Reynald Héaulé grew up near Orléans in the Loire Valley. Despite working in vineyards as a child, he chose a more traditional path in the business world. But he could not quiet the call of the vines, and soon abandoned his life as an accountant in favour of life as a vigneron. After working in wineries in Burgundy and the Loire, he found a true mentor in Claude Courtois (father of Julien Courtois), a legendary winemaker in his home region and a vocal advocate of organic and biodynamic practices.
Héaulé developed a passion for rare and native grapes and began formulating a plan for an estate that would revive and showcase the potential of these varieties. He worked alongside Claude for over 15 years, each year adding further elements to his plan for his future domaine. His search for land was challenging because much of the area is used for polyculture, but in 2000 he eventually found his first plot. It was a mere half hectare but crucially, it was his ideal terroir.
Héaulé slowly analysed and reworked the soil, determining the varieties that would thrive from it. Additional plots followed and after two years his domaine was ready to come alive. He installed hedges of beechwood trees for biodiversity and began planting a wide range of grapes, dedicating a few rows to each variety and planting at a very high density.
“I had 2.5 hectares. I planted 25,000 vines. And I spent seven years raising them. I did it all myself. At first it seemed impossible to manage… But the planets were aligned for me… I had a little luck… or perhaps it was fate.”
Héaulé now has six hectares, planted with twenty varieties. His range of wines includes a surprisingly delightful Pet Nat from a mostly Cabernet Franc blend, two whites usually featuring Chardonnay, Sauvignon Blanc, Pinot Gris, Chenin, Romorantin, Tresselier, Menu Pineau and Savagnin. He also produces a skin contact macerated Pinot Gris and four reds which include blends of Gamay, Pinot Noir, Pinot Meunier, Cabernet Franc, Côt and Gascon.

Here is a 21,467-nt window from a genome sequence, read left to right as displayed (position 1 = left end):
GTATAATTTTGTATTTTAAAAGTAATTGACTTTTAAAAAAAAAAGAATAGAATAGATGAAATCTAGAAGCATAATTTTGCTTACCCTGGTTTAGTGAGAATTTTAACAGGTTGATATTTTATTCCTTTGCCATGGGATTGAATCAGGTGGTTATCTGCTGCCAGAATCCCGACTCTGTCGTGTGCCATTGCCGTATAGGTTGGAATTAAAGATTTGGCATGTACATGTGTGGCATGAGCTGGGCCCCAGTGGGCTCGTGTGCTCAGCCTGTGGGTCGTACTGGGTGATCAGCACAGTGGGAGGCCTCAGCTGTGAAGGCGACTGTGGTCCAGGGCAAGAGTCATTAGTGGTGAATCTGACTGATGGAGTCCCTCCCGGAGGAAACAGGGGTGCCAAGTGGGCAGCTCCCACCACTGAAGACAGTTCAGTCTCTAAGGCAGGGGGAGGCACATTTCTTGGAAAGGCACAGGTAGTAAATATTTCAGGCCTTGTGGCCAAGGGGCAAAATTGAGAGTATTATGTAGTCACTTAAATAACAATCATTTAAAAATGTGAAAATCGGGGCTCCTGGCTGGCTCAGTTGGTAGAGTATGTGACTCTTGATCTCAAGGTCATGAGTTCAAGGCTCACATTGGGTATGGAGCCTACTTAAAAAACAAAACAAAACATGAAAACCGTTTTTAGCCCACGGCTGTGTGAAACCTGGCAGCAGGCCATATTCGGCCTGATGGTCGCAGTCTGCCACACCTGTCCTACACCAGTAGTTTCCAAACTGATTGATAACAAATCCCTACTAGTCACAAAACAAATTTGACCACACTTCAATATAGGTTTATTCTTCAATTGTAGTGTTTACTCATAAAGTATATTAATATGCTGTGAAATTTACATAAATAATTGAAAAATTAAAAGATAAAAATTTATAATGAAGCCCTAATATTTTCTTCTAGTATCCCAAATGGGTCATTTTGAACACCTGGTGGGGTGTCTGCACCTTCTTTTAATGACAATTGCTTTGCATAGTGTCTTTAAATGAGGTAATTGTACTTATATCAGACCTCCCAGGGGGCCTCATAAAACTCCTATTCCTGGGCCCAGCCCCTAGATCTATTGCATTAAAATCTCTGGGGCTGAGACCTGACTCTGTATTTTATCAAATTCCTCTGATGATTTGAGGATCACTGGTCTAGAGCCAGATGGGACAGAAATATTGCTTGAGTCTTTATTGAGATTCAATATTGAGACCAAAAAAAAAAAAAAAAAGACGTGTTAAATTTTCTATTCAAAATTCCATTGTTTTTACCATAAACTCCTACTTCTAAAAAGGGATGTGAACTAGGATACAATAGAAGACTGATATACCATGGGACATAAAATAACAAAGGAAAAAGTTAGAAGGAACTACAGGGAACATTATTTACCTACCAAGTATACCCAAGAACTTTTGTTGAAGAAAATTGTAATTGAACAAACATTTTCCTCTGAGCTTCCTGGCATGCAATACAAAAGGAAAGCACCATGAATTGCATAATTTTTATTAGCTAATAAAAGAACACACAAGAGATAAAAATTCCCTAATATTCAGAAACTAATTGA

All grapes are hand-harvested, mostly destemmed, macerated in stainless steel or fibreglass, and then aged for up to 30 months in a wide range of vessels. Uniquely, every cuvée is a blend– some are blended in the press during harvest, others while undergoing fermentation. At the end of extended ageing, Héaulé tastes all the base wines again and creates complex, secret assemblages that are designed to showcase the potential of the rarer grapes. The result is a collection of intricate and fascinating cuvées that are unmatched in any region.
“I always prefer blended wines. I’m not a fan of single-grape wines. There are very few grapes that are sufficient alone. When they are blended, and well made, they come alive and can be sublime.”View Wines
Reynald Héaulé has dedicated himself and his domaine to reviving forgotten grapes native to his region. He displays an encyclopedic knowledge of grape varieties with his eyes lighting up when asked to explain the qualities of some of the rare grapes he uses.
This fervor reveals itself in his vineyards which are densely planted at 12,500 vines per hectare – presenting a cornucopia of grapes aligned in strict rows organised by soil type and aspect. His twenty varieties are relatively evenly split between red and white grapes. The usual reds like Cabernet Franc, Cot, Pinot Noir, Pinot Meunier and Gamay are joined by Pineau d’Aunis and Gascon. This variety, sometimes called Mondeuse Noir, is a virtually extinct grape that now has only a half hectare of plantings in France. For the whites, Sauvignon Blanc, Riesling, Pinot Gris and Chardonnay are joined by Romorantin, Savagnin, Menu Pineau (Orbois) and Tresallier, a white grape related to Sacy from Saint-Pourçain. He is solely responsible for reviving Meslier-Saint-François, another white grape that was once nearly extinct and now grown exclusively in this part of the Loire. He has even replanted a few rare pre-phylloxera hybrids. Héaulé admits that these varieties are not ideal on their own, but insists that in a blend they can add a different dimension and create something more interesting.